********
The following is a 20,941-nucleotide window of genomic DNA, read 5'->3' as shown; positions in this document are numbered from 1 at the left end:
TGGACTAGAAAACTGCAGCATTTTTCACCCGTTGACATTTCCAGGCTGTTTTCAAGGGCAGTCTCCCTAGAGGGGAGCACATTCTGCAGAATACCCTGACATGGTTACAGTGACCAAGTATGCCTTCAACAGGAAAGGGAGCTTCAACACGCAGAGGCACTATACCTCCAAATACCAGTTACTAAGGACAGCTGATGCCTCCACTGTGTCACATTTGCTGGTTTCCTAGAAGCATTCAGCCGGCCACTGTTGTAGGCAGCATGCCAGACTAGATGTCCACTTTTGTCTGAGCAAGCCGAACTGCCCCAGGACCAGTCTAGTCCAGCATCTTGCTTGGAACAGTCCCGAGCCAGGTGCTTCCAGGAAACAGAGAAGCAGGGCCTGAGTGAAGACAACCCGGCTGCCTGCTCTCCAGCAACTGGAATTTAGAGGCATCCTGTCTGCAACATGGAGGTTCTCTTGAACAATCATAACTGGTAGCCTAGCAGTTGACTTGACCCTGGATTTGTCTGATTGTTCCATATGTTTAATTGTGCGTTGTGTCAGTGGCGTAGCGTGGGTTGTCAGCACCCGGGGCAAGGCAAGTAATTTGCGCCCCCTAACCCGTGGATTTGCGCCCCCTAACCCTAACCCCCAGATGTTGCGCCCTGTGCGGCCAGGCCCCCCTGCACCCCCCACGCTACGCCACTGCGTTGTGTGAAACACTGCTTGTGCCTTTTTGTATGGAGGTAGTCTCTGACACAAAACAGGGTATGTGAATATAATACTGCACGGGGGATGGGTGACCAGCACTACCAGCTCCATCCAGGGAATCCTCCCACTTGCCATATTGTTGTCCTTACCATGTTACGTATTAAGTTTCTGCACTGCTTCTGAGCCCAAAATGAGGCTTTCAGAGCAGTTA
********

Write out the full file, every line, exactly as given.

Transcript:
The following is a 20,941-nucleotide window of genomic DNA, read 5'->3' as shown; positions in this document are numbered from 1 at the left end:
TGGACTAGAAAACTGCAGCATTTTTCACCCGTTGACATTTCCAGGCTGTTTTCAAGGGCAGTCTCCCTAGAGGGGAGCACATTCTGCAGAATACCCTGACATGGTTACAGTGACCAAGTATGCCTTCAACAGGAAAGGGAGCTTCAACACGCAGAGGCACTATACCTCCAAATACCAGTTACTAAGGACAGCTGATGCCTCCACTGTGTCACATTTGCTGGTTTCCTAGAAGCATTCAGCCGGCCACTGTTGTAGGCAGCATGCCAGACTAGATGTCCACTTTTGTCTGAGCAAGCCGAACTGCCCCAGGACCAGTCTAGTCCAGCATCTTGCTTGGAACAGTCCCGAGCCAGGTGCTTCCAGGAAACAGAGAAGCAGGGCCTGAGTGAAGACAACCCGGCTGCCTGCTCTCCAGCAACTGGAATTTAGAGGCATCCTGTCTGCAACATGGAGGTTCTCTTGAACAATCATAACTGGTAGCCTAGCAGTTGACTTGACCCTGGATTTGTCTGATTGTTCCATATGTTTAATTGTGCGTTGTGTCAGTGGCGTAGCGTGGGTTGTCAGCACCCGGGGCAAGGCAAGTAATTTGCGCCCCCTAACCCGTGGATTTGCGCCCCCTAACCCTAACCCCCAGATGTTGCGCCCTGTGCGGCCAGGCCCCCCTGCACCCCCCACGCTACGCCACTGCGTTGTGTGAAACACTGCTTGTGCCTTTTTGTATGGAGGTAGTCTCTGACACAAAACAGGGTATGTGAATATAATACTGCACGGGGGATGGGTGACCAGCACTACCAGCTCCATCCAGGGAATCCTCCCACTTGCCATATTGTTGTCCTTACCATGTTACGTATTAAGTTTCTGCACTGCTTCTGAGCCCAAAATGAGGCTTTCAGAGCAGTTA